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Doctor Who XXXII.12: Closing Time

September 25th, 2011 (01:24 am)

Three weeks on from 'Night Terrors', we seem to be back in the land of homage to the early Doctor Who of Russell T Davies. Sanderson and Grainger (nothing to do, apparently, with Rory's grandmother - early speculation that this is whom Lynda Baron would be playing seems to have been proved mistaken) recalls Hendrik's from 'Rose' (not that surprising given that they share the same location) and like the Autons, the Cybermen lurk in the basement and tamper with the electricity. The business with the Cybermat recalls that with the Auton hand in 'Rose'. Together with the recall of established Cyber-motifs - hiding behind curtains being much the same as hiding behind plastic sheeting, as in 'Army of Ghosts', and of course the exploding heads first seen in 'The Age of Steel' - a sense is created that a circle begun six and a half years ago is drawing to a close. Appropriate, then, that as the Doctor speed-read The Lovely Bones in 'Rose', in 'Closing Time' he consults a manual on pregnancy.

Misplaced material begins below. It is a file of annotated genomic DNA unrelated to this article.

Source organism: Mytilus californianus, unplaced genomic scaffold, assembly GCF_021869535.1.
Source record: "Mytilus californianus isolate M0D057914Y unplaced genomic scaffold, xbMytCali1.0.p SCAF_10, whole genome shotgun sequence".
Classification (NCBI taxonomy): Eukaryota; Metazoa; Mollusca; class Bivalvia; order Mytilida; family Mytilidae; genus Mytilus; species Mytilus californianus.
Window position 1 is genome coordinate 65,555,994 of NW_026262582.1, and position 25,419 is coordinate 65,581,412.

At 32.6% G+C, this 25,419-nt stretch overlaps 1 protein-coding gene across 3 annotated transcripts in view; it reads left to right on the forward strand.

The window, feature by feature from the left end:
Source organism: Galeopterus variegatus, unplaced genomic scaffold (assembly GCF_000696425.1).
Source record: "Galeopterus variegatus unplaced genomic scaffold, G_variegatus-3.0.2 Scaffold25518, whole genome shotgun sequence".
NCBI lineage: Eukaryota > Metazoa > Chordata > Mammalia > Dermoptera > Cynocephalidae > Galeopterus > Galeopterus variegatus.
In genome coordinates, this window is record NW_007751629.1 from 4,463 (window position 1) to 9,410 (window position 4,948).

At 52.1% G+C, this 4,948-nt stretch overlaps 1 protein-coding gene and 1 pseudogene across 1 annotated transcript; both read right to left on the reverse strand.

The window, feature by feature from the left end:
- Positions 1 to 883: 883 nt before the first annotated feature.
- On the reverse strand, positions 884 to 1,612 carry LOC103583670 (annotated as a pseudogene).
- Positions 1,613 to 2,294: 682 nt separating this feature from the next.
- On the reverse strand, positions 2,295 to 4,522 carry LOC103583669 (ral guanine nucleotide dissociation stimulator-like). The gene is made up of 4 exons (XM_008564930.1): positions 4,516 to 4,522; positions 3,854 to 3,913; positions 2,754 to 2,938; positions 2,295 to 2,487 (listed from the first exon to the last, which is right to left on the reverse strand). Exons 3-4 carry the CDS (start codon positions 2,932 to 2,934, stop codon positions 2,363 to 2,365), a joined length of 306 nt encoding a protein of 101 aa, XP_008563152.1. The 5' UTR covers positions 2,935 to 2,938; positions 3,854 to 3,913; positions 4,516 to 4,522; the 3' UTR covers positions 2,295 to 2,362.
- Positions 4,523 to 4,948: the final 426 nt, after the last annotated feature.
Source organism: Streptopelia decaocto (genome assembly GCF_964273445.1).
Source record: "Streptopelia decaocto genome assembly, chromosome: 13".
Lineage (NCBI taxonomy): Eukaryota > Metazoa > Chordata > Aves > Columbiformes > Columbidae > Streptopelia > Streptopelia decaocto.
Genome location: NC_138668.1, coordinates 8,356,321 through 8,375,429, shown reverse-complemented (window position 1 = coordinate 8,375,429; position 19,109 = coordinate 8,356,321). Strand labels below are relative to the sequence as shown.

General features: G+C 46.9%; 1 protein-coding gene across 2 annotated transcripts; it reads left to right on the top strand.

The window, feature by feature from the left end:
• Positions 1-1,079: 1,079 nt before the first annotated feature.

There are further references to the past. The elation on the Doctor's face when he sees Amy and Rory in the store recalls that when he first saw Sarah for the first time in six regenerations (barring The Five Doctors which is a special case) in 'School Reunion'. The Doctor's dialogue includes lines which are almost the same as memorable quotations from The Three Doctors and Revenge of the Cybermen, which no doubt will excite the Ganger-Doctor theorists given that the last time we heard such obvious borrowings was in the early minutes of 'The Rebel Flesh'. Kelly in lingerie is a close cousin of Donna Noble. George the security guard recalled one of the more unfortunate characters (from many perspectives) from The Tomb of the Cybermen, and during the conversion scene I wondered if he was going to wander on with a converted arm. The Cyberman dialogue was delivered by Nicholas Briggs with more animation than in their appearances opposite David Tennant and so pointed a little towards their appearances in the 1980s; the Doctor's incompatibility with Cyberconversion refers the viewer out of the television canon to Big Finish's Spare Parts, and it's surely no accident that the term is deployed frequently.